Introducing: The Spectre Beneath

Runcorn, UK-based The Spectre Beneath have just released their new mini album ‘The Ashen Child’, guitarist and founding member Pete Worrall was on hand to talk us through the background of The Spectre Beneath…

What are the origins of The Spectre Beneath, how long have you been playing together?

We began in January 2019. I’d just finished an album with my other project, Plague and the Decay in which drummer Consta plays. When I started writing the follow-up, the music seemed to be more melodic and a little less thrashy but with just the same amount of twisting riffs. It was a slight shift in tone and I thought it would be a good idea to add a female vocal to bring out the melodic side even more. Consta was onboard and then long-time collaborator, Katy Lennon, helped write and add nuance to the vocal melodies so they would suit a female voice. I then found L Lockser from an online demo she’d posted and we managed to put our debut album, The Downfall of Judith King, in September of that year.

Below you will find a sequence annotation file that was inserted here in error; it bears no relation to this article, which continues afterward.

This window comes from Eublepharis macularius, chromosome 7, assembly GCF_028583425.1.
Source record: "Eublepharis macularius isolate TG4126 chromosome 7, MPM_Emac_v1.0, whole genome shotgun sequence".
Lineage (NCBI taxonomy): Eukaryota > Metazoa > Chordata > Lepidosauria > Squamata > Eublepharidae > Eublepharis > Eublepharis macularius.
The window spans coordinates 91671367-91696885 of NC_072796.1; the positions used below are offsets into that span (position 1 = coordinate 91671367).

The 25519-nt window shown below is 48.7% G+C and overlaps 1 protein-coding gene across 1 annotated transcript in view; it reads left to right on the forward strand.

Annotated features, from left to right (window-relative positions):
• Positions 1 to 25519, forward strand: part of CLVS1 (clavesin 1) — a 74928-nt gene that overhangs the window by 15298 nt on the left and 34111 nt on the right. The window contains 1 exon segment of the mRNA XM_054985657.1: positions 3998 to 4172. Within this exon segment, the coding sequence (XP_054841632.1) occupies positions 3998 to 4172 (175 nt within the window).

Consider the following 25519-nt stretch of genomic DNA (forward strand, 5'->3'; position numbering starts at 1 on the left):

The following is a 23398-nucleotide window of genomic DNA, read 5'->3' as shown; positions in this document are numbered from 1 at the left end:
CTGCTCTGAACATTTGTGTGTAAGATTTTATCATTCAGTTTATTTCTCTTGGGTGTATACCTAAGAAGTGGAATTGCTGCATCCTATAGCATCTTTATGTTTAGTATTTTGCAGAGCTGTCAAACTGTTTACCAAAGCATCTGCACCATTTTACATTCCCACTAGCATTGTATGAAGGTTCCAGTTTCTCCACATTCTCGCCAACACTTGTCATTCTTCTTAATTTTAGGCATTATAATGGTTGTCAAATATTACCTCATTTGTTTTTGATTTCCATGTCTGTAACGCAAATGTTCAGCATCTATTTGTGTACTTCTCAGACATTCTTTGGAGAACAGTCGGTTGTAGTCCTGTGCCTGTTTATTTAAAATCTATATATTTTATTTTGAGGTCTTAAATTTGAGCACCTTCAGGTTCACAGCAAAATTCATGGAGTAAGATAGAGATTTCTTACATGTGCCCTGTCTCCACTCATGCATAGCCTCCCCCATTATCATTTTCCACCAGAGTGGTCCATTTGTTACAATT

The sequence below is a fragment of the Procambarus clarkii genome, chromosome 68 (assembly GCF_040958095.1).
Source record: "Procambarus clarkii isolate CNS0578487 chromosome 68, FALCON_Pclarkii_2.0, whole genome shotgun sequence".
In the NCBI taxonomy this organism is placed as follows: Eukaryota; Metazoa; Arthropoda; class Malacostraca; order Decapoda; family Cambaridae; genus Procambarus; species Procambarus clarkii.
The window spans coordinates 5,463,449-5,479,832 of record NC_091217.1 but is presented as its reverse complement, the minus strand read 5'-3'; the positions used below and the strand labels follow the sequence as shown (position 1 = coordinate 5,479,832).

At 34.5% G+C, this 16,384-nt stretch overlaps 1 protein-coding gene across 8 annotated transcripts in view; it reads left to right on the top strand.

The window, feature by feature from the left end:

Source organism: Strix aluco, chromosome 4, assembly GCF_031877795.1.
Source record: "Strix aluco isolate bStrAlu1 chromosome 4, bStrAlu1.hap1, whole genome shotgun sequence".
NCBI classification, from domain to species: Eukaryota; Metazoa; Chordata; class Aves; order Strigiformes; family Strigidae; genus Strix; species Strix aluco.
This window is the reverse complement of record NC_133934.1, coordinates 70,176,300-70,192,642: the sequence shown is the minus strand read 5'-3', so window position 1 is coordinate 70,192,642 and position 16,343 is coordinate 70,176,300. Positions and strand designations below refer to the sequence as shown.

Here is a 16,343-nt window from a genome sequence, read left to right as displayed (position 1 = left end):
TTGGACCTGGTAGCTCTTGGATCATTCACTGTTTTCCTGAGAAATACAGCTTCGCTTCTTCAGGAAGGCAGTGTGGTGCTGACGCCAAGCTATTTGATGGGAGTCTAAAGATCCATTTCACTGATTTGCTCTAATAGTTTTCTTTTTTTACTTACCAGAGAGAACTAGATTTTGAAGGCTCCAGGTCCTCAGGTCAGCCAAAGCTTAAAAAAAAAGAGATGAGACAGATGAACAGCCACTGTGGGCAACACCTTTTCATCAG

What should people expect when they check the band out? How would you describe The Spectre Beneath?

We were coined Power/Prog metal in the first-ever review for our debut album and it’s probably a fair summing up. If you like power metal and progressive metal but don’t want to go too far in either direction, The Spectre Beneath may be for you. Definitely all clean vocals to allow the melodies to shine and to allow big harmony choruses. We certainly have fast songs and lots of melody but also longer more involved tracks. However, under the surface there is certainly an undercurrent of thrash especially with the pace and twisting riffs as I’m a big fan of bands like Overkill, Forbidden, Testament and Annihilator. I like to think it’s that element which stops The Spectre Beneath from falling too far into the tropes of Power Metal and the sometimes overindulgence of Prog. We definitely don’t have layers of keyboards either, even though drummer Consta tries to squeeze some in. Apart from some piano and a few atmospheric drones, we try and keep the music riff and vocal focussed.

The new music scene is bursting at the seams at the minute with fresh talent, in what ways do you feel that a band has to stand out to build a name for themselves?